Wednesday, January 30, 2019

3D Puzzle Block Scroll Saw Pattern.

This is a long and very graphic intensive post. You may need to wait for the images to all load if you have a slow connection.
 Wait for the animation to load.

This is a challenging project to cut but if you take your time it makes a neat novelty puzzle. The challenge for newer scrollers will be to keep the blade 90 degrees as you make the cuts in the thick wood.

It is common for new scrollers to have a tough time cutting thick wood. They will push the blade too hard and warp the cut. This is a project where that error will make the pieces not slide apart. 

To avoid this problem here are a few tips. Let the blade have time to make the cut. Don't push the cut. Don't apply side pressure to the blade. Keep a light grip on the wood blank. Make sure the blade tension is high enough. Many new scrollers under tension the blade. That won't work for this project.

The USB catalog order form has been turned back on for those waiting to place an order. See below if you need details.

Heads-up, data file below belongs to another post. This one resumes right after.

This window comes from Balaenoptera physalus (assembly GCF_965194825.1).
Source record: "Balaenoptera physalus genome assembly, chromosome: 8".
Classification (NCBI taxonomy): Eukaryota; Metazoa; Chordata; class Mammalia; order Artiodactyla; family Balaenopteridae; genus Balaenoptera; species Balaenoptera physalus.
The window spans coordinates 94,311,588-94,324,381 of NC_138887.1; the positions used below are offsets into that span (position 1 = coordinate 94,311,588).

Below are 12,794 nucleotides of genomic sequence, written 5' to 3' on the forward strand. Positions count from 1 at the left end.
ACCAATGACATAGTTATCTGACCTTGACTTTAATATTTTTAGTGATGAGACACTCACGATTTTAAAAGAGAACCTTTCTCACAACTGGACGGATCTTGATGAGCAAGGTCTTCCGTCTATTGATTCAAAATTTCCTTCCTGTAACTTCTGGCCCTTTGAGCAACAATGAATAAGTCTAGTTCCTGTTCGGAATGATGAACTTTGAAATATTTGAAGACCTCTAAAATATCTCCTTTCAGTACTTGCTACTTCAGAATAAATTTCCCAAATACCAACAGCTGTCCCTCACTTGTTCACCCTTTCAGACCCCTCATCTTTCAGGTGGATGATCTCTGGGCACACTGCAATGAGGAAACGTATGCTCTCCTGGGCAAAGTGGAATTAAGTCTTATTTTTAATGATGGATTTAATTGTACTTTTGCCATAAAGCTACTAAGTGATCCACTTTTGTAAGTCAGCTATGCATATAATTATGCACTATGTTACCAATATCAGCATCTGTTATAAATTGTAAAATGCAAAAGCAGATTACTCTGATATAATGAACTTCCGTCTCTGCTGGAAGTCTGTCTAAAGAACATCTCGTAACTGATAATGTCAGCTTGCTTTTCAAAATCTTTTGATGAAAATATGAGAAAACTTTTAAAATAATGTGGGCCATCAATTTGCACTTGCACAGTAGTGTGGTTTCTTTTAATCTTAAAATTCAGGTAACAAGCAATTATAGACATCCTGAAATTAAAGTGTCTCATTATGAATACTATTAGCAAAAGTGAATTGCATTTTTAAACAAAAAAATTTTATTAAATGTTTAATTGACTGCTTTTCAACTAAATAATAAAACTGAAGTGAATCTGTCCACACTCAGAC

Notice that some of the center tabs will be cut away. This is normal. 

This puzzle will not hold up to rough handling. It is not suited for children. It is more of a novelty cut than a child's toy. The interior tabs are where the puzzle is weakest. If you don't get an accurate cut
these tabs may become too small and break easily.  

The puzzle makes 12 pieces. If you can cut this project in a hardwood it will last longer but it will be more difficult to keep the 90-degree cuts accurate.

If you are not familiar with compound cutting on the scroll saw, here is how you apply the pattern. The black dot is the spot to drill the entry hole. Cut one side then flip the piece and cut the second side.

I like to use a compound cut jig to hold everything together as I cut. For this pattern, it is essential to use a jig or a clamp.

Interior Veining:

I had a question today that made me think I should do a post to explain this technique.  When you look at a scroll saw pattern you will sometimes see fine black pattern lines that end inside the pattern without cutting anything out. In scroll saw speak this is called veining. I am often asked if these are drawn on the wood after the pattern is cut. No. the veins are cut with the blade. You cut to the end of the vein then back the blade out. These veins are intended to add detail to the finished project.

Most of the time these veins will start on the edge of the pattern and end inside the pattern. Occasionally you will see what are called interior veins. Interior veins start inside the pattern and end inside the pattern. These interior veins need a starter hole drilled to insert the blade.